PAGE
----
Let's imagine an electromagnetic wave that points every direction (i.e., from $\theta = 0$ to $\theta = 2\pi$). For simplicity let's consider only the electric field vectors. The wave goes through a polariser. Setting $\theta$ to be the angle from the vertical line (parallel to the polarising direction) the magnitude of the component of the electric field vector will be $E_0 \cos \theta$. Let's think about the superposition of these infinitely many waves with same amplitude. Then the sum will be

$$\sum E_0 \cos \theta \Rightarrow \lim_{N \rightarrow \infty} \sum_{k=1}^N E_0 \cos \theta_k, \ (\theta_k = \frac{k \times 2\pi}{N})$$

which from the graph of $\cos \theta$ from $0$ to $2\pi$ (symmetry) we can deduce that the value will be equal to $0$.

So the resultant component of the electromagnetic wave is zero, and how can we even talk about things like intensity (which becomes $I_0/2$ after moving through the polariser).

This actually leads me to a more fundamental question which is: if the electromagnetic wave directs towards every direction throughout $0\leq \theta<2\pi$ and their amplitudes are all same, then shouldn't the electromagnetic wave always undergo destructive interference with each other, resulting in no light at all?

This logic contradicts our observations of natural phenomena, so maybe I have a misconception. Could anybody clarify?

  • 1
    $\begingroup$ at some place you have not your sum, but $$\sum E_0cos(\theta_k)*sin(\omega*t+\phi_k)$$ $\endgroup$
    – trula
    Sep 2, 2020 at 16:53
  • $\begingroup$ @trula Oh. So the different $\phi_k$ of individual waves prevents the sum from being always zero? $\endgroup$ Sep 2, 2020 at 16:55
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    $\begingroup$ yes, it is almost never 0 $\endgroup$
    – trula
    Sep 2, 2020 at 17:09
  • $\begingroup$ @trula Aha... I see. It helped really a lot. Thanks! $\endgroup$ Sep 2, 2020 at 17:10

1 Answer 1


You are thinking in terms of waves, which is fine.

Your wave is actually the sum of a very large but finite number of waves, each coming from a single accelerated electric charge. No charge, no radiation. No acceleration on the charge, no radiation.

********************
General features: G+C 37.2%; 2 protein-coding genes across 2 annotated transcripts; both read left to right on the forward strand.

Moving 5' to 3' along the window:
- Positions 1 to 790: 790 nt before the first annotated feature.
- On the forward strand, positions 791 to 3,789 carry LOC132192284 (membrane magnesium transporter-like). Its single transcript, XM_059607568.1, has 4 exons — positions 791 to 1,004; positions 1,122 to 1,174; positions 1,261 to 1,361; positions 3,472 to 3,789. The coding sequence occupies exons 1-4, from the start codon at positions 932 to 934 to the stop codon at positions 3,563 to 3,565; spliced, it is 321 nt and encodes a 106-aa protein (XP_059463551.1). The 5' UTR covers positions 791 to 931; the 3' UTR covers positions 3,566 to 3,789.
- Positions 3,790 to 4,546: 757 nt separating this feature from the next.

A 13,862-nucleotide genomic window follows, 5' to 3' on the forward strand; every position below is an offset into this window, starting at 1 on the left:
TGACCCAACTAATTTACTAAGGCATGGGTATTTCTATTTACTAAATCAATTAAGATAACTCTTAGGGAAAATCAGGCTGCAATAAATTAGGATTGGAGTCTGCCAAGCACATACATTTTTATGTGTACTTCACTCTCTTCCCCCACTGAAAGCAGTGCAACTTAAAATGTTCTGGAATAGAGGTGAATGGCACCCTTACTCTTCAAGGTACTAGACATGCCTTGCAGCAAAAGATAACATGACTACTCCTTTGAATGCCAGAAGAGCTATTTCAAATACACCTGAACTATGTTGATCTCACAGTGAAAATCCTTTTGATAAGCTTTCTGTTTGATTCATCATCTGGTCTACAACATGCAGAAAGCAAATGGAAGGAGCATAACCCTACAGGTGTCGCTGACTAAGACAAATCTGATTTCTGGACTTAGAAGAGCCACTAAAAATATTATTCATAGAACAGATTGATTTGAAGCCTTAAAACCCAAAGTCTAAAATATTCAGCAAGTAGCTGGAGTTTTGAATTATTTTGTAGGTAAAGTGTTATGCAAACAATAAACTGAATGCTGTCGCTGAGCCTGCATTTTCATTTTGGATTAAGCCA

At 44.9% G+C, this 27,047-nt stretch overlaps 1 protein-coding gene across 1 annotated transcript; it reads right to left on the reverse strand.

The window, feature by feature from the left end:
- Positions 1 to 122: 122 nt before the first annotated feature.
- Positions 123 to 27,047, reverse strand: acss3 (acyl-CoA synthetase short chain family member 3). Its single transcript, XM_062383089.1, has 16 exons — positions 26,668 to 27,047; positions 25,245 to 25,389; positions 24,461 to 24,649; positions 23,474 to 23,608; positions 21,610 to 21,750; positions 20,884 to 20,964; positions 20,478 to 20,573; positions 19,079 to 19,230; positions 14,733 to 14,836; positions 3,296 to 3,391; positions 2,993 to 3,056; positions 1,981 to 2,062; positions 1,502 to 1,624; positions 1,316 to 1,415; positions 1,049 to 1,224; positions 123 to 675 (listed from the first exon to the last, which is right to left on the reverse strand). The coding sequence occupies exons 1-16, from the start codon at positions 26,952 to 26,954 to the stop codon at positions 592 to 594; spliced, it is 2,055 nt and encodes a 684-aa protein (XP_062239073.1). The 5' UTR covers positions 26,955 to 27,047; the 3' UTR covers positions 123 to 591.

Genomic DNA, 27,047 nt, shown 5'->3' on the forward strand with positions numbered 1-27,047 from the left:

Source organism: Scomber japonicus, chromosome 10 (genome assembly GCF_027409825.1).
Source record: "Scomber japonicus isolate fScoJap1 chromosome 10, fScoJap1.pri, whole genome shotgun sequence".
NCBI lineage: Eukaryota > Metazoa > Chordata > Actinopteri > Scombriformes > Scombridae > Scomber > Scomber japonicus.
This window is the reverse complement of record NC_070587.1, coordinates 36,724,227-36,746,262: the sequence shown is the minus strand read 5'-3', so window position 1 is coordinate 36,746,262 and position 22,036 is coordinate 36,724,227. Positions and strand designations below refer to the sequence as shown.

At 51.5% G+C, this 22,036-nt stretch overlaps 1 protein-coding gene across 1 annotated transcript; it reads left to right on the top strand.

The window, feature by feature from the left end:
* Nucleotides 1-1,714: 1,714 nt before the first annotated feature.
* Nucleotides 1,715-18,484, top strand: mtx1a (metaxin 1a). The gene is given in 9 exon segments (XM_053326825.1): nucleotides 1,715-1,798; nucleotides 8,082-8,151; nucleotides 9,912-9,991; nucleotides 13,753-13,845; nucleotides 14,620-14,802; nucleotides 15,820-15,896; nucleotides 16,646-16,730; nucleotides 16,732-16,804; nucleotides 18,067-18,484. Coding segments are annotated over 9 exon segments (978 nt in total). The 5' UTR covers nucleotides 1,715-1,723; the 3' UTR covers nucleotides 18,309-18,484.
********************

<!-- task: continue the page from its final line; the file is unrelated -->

No two of those charges are in the same position. They are perhaps accelerating in random directions, but Fourier analysis says we can split each of those into a bunch of sine waves, so it's just like they're sending waves at discrete wavelengths. Let's pretend they're all accelerating in circles and it's just one wavelength.

It isn't an infinite sum, it's a finite sum. And they will cancel in some places and add together in others.

So they don't cancel out everywhere all the time.

Here's an analogy that I had to reach for, that might not be all that good -- if an infinite number of people play poker, on average there will be no winners. The losers and the winners will average out completely. But in practice some people do win, and some do lose.

OK, poker has skill involved. Pick a game which is all chance and it still works.


As far as I've ever heard,the ONLY way to create EM radiation is with an accelerated electric charge. Most of the radiation comes from accelerated electrons because they are easier to accerate.

Imagine the simplest case. An electron is traveling up and down in a radio tower, at say 1 time a second, in a sine wave. It makes radiation while it accelerates, and the faster it accelerates the more radiation it makes. The radiation is easiest to detect perpendicular to the direction of acceleration.

I drew some animations that I hope will help. When I showed them to my daughters they got kind of confused by the first simplest one, so if that doesn't make enough sense then skip it.


  • $\begingroup$ Thanks a lot for your answer. I think I don't have a good understanding of EM waves. I didn't quite notice the obvious fact that EM waves occur due to existence of charges. To be honest, I am not grasping the idea of wave well. So do you mind adding a simple diagram illustrating the situation you described? Then it will be much better for me to intuitively understand. $\endgroup$ Sep 2, 2020 at 17:05
  • $\begingroup$ I added a simple animation that shows some things. I didn't think of a good way to show a large but finite number of sources that tend to cancel some places but not others. $\endgroup$
    – J Thomas
    Sep 4, 2020 at 7:38

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